Better access to justice and not penal laws with stringent punishments

Children have a right to protection from abuse and exploitation. For this, laws are important. But they alone cannot create social change or overturn age old norms. While enactment of more penal laws may appease the emotional demand for retribution, they do not necessarily deliver justice.

Over the last few years, we have seen amendments to the Juvenile Justice Act and the Protection of Children from Sexual Offences (POCSO) Act, which have brought in more stringent provisions. The proposal of increasing the age of marriage to 21 years is yet another example – in this case purported to be the solution to child marriage and early motherhood. Experience has shown that penal laws with stringent punishments leads to derailment of justice including acquittal of the perpetrators. It is only access to justice and rightful conviction that can bring a sense of justice.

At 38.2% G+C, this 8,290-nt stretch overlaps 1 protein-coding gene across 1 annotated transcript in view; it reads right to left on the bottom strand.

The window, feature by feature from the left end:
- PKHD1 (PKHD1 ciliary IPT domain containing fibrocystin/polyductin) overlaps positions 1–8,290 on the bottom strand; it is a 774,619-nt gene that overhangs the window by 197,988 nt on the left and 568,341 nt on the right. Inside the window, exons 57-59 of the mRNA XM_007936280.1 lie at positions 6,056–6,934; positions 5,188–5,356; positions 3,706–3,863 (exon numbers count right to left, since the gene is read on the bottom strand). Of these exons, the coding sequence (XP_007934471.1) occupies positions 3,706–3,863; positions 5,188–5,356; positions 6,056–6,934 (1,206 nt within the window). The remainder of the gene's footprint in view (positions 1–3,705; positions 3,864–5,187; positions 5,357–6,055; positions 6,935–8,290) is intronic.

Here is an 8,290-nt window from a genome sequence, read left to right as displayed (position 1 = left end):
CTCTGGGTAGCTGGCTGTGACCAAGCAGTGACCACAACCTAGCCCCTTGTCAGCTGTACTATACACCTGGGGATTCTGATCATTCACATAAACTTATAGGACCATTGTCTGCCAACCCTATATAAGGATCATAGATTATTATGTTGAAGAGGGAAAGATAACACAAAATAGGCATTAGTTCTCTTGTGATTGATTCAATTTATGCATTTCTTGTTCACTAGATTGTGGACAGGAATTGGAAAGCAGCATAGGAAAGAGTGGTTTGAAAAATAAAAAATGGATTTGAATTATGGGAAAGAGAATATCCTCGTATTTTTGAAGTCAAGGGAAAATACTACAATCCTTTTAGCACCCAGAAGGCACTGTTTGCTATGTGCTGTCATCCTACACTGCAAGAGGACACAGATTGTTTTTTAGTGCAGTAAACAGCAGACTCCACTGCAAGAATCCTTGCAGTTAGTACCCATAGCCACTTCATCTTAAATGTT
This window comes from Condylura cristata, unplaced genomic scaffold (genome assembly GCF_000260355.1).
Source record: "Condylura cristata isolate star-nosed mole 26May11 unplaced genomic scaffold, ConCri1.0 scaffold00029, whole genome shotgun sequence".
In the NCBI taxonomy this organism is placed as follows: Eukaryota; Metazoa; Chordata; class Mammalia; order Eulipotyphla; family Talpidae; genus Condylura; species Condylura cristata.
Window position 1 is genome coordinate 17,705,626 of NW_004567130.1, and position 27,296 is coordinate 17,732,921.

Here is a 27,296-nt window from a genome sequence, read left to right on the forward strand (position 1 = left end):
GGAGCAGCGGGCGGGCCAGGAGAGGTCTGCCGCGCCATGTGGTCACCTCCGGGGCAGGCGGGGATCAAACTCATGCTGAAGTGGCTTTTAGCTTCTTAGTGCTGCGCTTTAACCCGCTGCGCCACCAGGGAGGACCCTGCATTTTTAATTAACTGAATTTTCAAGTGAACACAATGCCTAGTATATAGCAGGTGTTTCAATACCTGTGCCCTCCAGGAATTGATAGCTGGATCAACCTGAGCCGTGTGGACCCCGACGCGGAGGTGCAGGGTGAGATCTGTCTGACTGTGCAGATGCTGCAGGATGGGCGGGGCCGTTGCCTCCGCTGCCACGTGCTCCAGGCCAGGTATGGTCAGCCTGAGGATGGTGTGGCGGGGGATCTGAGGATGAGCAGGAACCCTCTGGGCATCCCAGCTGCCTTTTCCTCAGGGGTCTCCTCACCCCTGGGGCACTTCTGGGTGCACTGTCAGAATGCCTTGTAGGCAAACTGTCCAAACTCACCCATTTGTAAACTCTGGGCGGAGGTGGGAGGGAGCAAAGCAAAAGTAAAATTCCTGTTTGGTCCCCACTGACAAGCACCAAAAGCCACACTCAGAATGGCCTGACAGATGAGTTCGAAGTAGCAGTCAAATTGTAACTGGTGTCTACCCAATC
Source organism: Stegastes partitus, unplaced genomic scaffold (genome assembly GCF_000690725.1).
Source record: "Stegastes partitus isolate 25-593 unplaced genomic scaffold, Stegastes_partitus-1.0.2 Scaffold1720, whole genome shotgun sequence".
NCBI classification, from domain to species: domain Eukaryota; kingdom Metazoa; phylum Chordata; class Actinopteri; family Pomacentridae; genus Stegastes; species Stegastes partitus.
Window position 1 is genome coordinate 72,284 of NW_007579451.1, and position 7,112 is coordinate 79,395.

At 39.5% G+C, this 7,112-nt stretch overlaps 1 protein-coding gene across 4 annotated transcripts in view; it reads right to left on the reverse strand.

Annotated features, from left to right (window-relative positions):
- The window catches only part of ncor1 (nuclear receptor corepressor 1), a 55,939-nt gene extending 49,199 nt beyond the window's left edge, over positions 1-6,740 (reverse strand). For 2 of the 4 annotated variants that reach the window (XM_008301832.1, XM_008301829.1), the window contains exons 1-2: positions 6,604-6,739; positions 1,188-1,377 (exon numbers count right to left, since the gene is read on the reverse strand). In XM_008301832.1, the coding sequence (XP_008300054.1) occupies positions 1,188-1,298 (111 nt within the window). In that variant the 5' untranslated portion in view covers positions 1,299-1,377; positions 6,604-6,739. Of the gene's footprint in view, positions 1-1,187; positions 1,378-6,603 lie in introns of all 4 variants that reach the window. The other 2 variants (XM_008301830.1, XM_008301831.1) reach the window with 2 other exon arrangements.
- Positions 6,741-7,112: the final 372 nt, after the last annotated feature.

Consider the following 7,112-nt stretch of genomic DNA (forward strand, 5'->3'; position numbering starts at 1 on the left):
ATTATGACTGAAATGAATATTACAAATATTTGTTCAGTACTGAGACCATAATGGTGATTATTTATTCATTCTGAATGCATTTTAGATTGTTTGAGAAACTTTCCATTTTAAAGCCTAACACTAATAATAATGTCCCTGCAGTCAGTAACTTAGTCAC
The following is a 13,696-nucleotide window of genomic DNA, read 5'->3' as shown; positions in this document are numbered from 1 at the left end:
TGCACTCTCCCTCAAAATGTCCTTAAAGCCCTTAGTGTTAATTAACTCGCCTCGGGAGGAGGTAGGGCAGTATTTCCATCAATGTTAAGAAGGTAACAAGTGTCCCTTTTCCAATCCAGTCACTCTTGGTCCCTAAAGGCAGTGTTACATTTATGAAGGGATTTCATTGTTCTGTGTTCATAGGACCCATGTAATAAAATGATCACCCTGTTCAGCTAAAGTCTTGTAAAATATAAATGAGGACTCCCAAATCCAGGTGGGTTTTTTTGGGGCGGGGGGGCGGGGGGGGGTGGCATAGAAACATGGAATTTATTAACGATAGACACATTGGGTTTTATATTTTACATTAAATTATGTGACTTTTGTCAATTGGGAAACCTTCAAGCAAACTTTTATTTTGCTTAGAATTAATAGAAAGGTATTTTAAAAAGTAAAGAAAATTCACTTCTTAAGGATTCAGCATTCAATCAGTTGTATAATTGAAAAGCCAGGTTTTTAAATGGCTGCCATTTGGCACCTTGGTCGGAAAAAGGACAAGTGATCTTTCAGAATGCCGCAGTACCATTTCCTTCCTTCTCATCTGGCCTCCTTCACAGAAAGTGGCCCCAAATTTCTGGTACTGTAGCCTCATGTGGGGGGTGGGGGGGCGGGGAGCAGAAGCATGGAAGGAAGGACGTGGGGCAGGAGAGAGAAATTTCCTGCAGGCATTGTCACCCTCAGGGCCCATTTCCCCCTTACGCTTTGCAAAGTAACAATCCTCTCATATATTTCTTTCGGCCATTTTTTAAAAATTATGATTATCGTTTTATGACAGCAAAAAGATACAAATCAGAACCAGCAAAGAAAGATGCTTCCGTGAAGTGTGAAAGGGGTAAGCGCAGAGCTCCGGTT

Investing and strengthening basic services

What we need is a 360° approach focused on creating an enabling environment that is safe and empowering. This can happen only when all children have access to basic quality services for health, childcare services, education, sanitation and safe water, and skill development that enables them to build a financially and physically secure future.

Ensuring every right for every child

Children are not a homogeneous category. They are divided by caste, religion, gender, geographical differences, age or (dis)ability.

It is critical to ensure that there is no child left behind. Reach and accessibility of services must be ensured. This needs a sound data collection and monitoring mechanism. The government must remember that it has committed to ‘Leave no one behind’ (LNOB) a basic principle of the Sustainable Development Goals (SDG).

Representative image of school children having their mid-day meal. Photo: ILO Asia-Pacific/Flickr CC BY NC ND 2.0